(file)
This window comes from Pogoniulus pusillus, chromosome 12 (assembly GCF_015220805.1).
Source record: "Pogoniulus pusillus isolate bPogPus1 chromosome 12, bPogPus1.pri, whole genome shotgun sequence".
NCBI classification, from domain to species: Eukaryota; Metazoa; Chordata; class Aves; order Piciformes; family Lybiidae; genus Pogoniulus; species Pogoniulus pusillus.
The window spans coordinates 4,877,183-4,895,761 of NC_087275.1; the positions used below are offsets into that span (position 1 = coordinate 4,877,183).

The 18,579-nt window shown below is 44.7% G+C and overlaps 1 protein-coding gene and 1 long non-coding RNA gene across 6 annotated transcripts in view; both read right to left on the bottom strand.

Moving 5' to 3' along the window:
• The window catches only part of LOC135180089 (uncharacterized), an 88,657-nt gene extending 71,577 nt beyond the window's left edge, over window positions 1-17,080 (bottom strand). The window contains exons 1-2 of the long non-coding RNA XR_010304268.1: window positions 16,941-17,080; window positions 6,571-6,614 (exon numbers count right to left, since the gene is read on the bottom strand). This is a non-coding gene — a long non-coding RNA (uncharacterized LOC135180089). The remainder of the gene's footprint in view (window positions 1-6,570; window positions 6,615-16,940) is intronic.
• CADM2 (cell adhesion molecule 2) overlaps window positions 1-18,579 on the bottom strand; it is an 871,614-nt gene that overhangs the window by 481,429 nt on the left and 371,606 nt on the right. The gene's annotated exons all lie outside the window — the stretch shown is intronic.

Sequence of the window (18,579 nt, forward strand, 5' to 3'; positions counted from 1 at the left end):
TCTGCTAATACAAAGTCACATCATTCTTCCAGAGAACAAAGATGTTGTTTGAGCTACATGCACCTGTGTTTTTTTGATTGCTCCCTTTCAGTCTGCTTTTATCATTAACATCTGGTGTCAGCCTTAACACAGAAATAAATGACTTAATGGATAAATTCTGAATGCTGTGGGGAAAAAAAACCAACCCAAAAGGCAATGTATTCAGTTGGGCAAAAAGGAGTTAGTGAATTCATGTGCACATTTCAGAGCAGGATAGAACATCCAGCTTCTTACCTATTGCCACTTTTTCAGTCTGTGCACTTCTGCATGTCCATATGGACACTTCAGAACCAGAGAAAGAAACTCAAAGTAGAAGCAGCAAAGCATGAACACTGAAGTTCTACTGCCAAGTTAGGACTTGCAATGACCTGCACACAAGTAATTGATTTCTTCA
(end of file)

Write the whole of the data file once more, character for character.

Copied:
This window comes from Pogoniulus pusillus, chromosome 12 (assembly GCF_015220805.1).
Source record: "Pogoniulus pusillus isolate bPogPus1 chromosome 12, bPogPus1.pri, whole genome shotgun sequence".
NCBI classification, from domain to species: Eukaryota; Metazoa; Chordata; class Aves; order Piciformes; family Lybiidae; genus Pogoniulus; species Pogoniulus pusillus.
The window spans coordinates 4,877,183-4,895,761 of NC_087275.1; the positions used below are offsets into that span (position 1 = coordinate 4,877,183).

The 18,579-nt window shown below is 44.7% G+C and overlaps 1 protein-coding gene and 1 long non-coding RNA gene across 6 annotated transcripts in view; both read right to left on the bottom strand.

Moving 5' to 3' along the window:
• The window catches only part of LOC135180089 (uncharacterized), an 88,657-nt gene extending 71,577 nt beyond the window's left edge, over window positions 1-17,080 (bottom strand). The window contains exons 1-2 of the long non-coding RNA XR_010304268.1: window positions 16,941-17,080; window positions 6,571-6,614 (exon numbers count right to left, since the gene is read on the bottom strand). This is a non-coding gene — a long non-coding RNA (uncharacterized LOC135180089). The remainder of the gene's footprint in view (window positions 1-6,570; window positions 6,615-16,940) is intronic.
• CADM2 (cell adhesion molecule 2) overlaps window positions 1-18,579 on the bottom strand; it is an 871,614-nt gene that overhangs the window by 481,429 nt on the left and 371,606 nt on the right. The gene's annotated exons all lie outside the window — the stretch shown is intronic.

Sequence of the window (18,579 nt, forward strand, 5' to 3'; positions counted from 1 at the left end):
TCTGCTAATACAAAGTCACATCATTCTTCCAGAGAACAAAGATGTTGTTTGAGCTACATGCACCTGTGTTTTTTTGATTGCTCCCTTTCAGTCTGCTTTTATCATTAACATCTGGTGTCAGCCTTAACACAGAAATAAATGACTTAATGGATAAATTCTGAATGCTGTGGGGAAAAAAAACCAACCCAAAAGGCAATGTATTCAGTTGGGCAAAAAGGAGTTAGTGAATTCATGTGCACATTTCAGAGCAGGATAGAACATCCAGCTTCTTACCTATTGCCACTTTTTCAGTCTGTGCACTTCTGCATGTCCATATGGACACTTCAGAACCAGAGAAAGAAACTCAAAGTAGAAGCAGCAAAGCATGAACACTGAAGTTCTACTGCCAAGTTAGGACTTGCAATGACCTGCACACAAGTAATTGATTTCTTCA